The worst thing about the new Bat for Lashes record The Haunted Man is its cover art. That’s not to say the Ryan McGinley photo featuring a fully nude Natasha Khan wearing an equally nude man as a shawl that covers up her private parts is bad or even distasteful. It is the opposite in fact, a work of high-minded art that’s absolutely representative of the sort of music you will find within. Only the best cover art work will achieve such prominence. So what, in turn, makes it the worst thing about this album? Because the first thing that comes to mind when seeing it is, “ooh, provocative and sexy!” and that’s not what this music is. Meanwhile some 16-year-old boy with a parental locked internet connection is filing it away somewhere to fulfill his own dark desires. The point being, that while this is one of the smartest and most beautiful album covers to come along in a while, most won’t see it that way. In fact, the controversial nature of it sucks all the attention away from the actual music, which absolutely is smart and beautiful. It’s also hopelessly raw and sparse in spite of the multi-instrumental set pieces and full orchestration contained within. Khan’s bravura vocals handle most of the intense emotion, and the peeling back of echoes, reverb and other treatments that were thrown in on her last album Two Suns allows you to connect better with the true human underneath that window dressing.
Of course you listen to a track like the opener “Lilies” and the combination of synths and strings borders on overbearing until her voice cuts through the dissonance and soars when she sings the line, “Thank God I’m alive!” Where the true heart of The Haunted Man really lies is in the sobering piano and vocal pairing on “Laura.” At what might as well be called the center point of the record, the song sits on an island all its own as we’re told all about the amazing Laura, who’s “more than a superstar.” The better we come to know her through the lyrics and the way she’s described, the more we begin to believe in such a mythical creature. If you thought Lana Del Rey’s “Video Games” was a perfect piano ballad single, “Laura” should satisfy in almost equal measure. And wouldn’t you know it, both songs were co-written by Justin Parker. For fans of Gotye’s “Somebody I Used to Know,” there’s more familiarity to be found via the single “All Your Gold.” The two tracks feature the same basic rhythm pattern and structure, along with the inevitable malaise that comes with the ending of a relationship. The chorus to “All Your Gold” even features the line, “There was someone that I knew before,” which to some will seem just a little too on the nose. The Bat for Lashes track is arguably the better one though, removing any theatricality and cutting straight to the bone in its words and composition. Really any comparisons you draw from this record, to the points where some of the synth-baiting electronic textures come across as remarkably M83-ish or the very Kate Bush-ian nature contained in most everything Khan does, are great reference points.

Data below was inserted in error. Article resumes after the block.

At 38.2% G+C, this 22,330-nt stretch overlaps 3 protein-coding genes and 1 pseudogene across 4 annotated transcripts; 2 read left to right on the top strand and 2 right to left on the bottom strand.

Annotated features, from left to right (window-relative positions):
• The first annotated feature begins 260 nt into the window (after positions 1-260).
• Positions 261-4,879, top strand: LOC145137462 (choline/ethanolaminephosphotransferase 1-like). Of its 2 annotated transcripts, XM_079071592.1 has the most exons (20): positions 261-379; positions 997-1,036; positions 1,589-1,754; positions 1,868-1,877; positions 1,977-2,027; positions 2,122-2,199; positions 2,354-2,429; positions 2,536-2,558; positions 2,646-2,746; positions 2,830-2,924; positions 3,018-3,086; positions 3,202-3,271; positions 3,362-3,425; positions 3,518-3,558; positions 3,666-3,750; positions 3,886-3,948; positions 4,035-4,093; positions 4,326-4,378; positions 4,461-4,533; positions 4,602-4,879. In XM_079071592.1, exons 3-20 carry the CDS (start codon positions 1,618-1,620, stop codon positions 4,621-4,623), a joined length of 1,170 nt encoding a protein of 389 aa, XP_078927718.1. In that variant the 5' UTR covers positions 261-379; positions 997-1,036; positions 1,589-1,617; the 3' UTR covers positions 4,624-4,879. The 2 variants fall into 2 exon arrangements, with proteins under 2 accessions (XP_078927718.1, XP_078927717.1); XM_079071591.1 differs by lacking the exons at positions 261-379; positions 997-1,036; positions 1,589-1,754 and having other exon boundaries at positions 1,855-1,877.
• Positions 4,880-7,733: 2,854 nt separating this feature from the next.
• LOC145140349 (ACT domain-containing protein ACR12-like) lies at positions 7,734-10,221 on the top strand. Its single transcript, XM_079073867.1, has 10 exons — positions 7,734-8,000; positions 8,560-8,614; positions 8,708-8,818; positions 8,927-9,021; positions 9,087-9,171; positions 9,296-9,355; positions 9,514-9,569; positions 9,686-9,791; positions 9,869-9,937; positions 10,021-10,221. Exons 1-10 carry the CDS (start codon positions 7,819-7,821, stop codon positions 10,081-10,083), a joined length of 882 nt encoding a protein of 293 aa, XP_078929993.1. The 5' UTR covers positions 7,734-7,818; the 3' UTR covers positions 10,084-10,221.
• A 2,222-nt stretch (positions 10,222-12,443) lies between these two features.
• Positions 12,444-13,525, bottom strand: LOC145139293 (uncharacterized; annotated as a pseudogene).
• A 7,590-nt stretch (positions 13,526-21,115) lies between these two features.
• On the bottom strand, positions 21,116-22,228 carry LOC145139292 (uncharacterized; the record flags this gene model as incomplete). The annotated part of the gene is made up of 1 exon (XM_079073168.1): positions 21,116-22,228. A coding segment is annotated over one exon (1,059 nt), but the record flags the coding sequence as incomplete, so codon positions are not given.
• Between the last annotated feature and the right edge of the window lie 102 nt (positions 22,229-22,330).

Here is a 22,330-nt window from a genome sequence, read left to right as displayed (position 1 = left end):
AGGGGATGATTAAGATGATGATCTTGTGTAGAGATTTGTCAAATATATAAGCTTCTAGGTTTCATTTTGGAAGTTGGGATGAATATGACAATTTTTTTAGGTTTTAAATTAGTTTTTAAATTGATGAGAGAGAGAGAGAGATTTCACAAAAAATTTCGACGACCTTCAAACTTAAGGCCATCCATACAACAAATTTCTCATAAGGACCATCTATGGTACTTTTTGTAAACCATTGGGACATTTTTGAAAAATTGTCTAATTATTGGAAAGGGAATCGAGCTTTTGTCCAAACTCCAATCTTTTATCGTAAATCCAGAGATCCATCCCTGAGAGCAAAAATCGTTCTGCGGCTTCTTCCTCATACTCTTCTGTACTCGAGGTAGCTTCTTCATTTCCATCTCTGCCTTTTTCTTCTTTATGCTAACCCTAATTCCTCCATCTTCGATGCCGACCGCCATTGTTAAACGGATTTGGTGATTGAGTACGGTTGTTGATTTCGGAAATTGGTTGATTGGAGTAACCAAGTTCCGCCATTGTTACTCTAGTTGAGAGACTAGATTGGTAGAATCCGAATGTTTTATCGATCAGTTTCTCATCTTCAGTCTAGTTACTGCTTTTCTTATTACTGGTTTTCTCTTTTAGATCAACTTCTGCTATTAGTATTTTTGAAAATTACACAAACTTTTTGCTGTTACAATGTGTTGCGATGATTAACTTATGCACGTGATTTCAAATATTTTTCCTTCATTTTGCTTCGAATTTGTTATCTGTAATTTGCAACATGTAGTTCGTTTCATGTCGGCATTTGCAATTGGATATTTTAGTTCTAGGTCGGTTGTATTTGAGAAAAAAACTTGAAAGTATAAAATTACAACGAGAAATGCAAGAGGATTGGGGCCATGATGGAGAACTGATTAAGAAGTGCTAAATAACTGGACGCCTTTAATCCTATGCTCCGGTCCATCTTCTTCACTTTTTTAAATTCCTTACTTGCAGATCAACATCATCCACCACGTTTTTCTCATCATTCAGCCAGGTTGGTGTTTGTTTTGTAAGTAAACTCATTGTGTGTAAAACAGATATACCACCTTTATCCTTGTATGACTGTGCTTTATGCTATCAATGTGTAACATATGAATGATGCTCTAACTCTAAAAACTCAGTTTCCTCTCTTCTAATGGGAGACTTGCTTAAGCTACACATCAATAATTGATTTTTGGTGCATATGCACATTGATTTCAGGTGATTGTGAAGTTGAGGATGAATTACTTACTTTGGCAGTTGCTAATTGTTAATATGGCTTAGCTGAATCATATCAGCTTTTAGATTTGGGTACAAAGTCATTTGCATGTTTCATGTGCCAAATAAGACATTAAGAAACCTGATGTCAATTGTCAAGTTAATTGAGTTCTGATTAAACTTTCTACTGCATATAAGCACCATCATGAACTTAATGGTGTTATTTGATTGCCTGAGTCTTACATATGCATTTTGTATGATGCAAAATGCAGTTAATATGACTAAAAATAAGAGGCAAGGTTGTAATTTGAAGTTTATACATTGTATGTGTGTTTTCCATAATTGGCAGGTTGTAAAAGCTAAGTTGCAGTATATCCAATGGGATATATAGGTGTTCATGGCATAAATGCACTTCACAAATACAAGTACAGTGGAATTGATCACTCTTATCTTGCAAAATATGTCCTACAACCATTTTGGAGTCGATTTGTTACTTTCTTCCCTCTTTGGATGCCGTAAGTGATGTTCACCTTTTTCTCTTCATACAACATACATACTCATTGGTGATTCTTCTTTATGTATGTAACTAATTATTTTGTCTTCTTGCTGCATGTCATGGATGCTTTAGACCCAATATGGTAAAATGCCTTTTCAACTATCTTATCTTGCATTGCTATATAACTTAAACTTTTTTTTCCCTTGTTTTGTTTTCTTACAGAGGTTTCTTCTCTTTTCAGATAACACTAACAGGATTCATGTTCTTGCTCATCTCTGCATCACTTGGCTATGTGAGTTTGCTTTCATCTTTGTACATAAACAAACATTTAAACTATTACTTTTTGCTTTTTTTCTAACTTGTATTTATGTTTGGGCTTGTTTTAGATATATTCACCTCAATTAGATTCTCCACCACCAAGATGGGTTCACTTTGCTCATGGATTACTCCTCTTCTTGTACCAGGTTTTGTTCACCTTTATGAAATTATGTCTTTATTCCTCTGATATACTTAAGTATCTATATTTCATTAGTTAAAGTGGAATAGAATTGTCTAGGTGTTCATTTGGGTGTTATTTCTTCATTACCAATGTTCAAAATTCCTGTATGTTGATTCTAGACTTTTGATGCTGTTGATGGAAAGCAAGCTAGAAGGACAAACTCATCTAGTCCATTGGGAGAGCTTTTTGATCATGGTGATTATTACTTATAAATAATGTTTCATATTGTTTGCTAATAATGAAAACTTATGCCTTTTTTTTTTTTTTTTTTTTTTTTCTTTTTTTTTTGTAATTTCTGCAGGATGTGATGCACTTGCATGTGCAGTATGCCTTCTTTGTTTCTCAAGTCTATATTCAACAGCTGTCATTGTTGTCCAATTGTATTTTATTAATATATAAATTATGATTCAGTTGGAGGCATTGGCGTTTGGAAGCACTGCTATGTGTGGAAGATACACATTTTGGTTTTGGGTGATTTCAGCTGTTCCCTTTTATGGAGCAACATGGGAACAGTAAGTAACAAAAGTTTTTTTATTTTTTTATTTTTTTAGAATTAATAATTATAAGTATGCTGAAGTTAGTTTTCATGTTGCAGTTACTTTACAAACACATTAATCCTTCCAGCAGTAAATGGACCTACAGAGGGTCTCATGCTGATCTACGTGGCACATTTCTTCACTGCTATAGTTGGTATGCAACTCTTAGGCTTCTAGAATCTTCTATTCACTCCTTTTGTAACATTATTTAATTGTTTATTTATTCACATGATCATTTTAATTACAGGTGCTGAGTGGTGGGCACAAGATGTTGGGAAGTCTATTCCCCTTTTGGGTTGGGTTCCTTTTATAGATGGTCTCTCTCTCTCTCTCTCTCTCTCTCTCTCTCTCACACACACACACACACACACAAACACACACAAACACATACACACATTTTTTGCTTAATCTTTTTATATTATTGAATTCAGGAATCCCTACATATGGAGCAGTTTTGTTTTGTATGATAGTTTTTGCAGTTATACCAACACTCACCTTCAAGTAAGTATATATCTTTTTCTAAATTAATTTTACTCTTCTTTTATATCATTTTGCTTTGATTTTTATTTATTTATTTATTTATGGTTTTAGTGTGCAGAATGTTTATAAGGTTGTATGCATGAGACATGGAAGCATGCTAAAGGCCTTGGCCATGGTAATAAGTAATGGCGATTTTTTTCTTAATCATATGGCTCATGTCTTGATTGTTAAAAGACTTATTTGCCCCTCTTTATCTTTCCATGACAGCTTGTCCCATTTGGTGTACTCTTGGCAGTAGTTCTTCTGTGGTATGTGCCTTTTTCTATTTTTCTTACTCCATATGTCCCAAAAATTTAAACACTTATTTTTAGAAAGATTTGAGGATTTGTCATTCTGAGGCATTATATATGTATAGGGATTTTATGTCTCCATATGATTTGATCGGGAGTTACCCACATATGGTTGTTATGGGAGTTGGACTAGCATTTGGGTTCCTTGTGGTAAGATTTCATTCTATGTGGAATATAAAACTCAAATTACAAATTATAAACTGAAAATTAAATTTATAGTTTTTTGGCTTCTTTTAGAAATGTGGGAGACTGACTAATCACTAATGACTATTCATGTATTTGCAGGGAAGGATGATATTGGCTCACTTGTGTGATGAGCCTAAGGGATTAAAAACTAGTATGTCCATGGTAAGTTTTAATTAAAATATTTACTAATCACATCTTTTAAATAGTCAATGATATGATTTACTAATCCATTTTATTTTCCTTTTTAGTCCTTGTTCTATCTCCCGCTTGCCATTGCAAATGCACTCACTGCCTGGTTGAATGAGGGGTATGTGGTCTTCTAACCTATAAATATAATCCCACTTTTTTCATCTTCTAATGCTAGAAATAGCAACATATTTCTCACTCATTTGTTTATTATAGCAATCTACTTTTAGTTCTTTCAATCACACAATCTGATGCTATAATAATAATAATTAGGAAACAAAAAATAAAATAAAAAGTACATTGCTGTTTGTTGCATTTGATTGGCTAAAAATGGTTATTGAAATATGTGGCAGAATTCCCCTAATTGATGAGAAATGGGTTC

But in the end that’s ALL they are: windows into a world of music we might otherwise not fully understand or grasp. See, Bat for Lashes is so much more than a collection of things that sound like other things. Khan is a true original, and the words she writes, along with the intense emotion that echoes in her voice through every note, set her apart from any similarly-minded music peers. “Oh Yeah” is a great example of this. Many a person has tried to fill a void in their life via sex, but few artists have accurately echoed that tumultuous period as well as Khan does here. “I’m looking for a lover to climb inside / Waiting like a flower to open wide / I’m in bloom” makes for one of the most overtly sexual choruses since the tUnE-yArDs song “Powa” from 2011. Like that song, there’s a newfound sense of freedom and excitement in the vocals that pushes the listener into believing this remedy will finally create a sense of wholeness, however temporary. The point being that while the solution to 99% of life’s problems isn’t sex, for the five minutes of that song Khan earnestly wants to believe it is, and so do we.
As with any sexual encounter, there’s a certain amount of baggage that each person brings to the table that stems from past relationships and past experiences. It points to the more overarching theme of The Haunted Man, which is that we’re all living with ghosts whether we like it or not. Of course those ghosts are metaphorical, but we still allow them to weigh on our spirits. They go beyond the flesh of our bodies and can’t be covered up no matter how many layers of clothes we wear. This record is filled with those ghosts, “Laura” and “Marilyn” among them, but what’s most important is how Khan deals with it. Instead of letting their fates and legacies align with hers, she gets acquainted with her demons and finds the path to managing them without losing sight of her own identity. It makes for a great life lesson, and an even better record.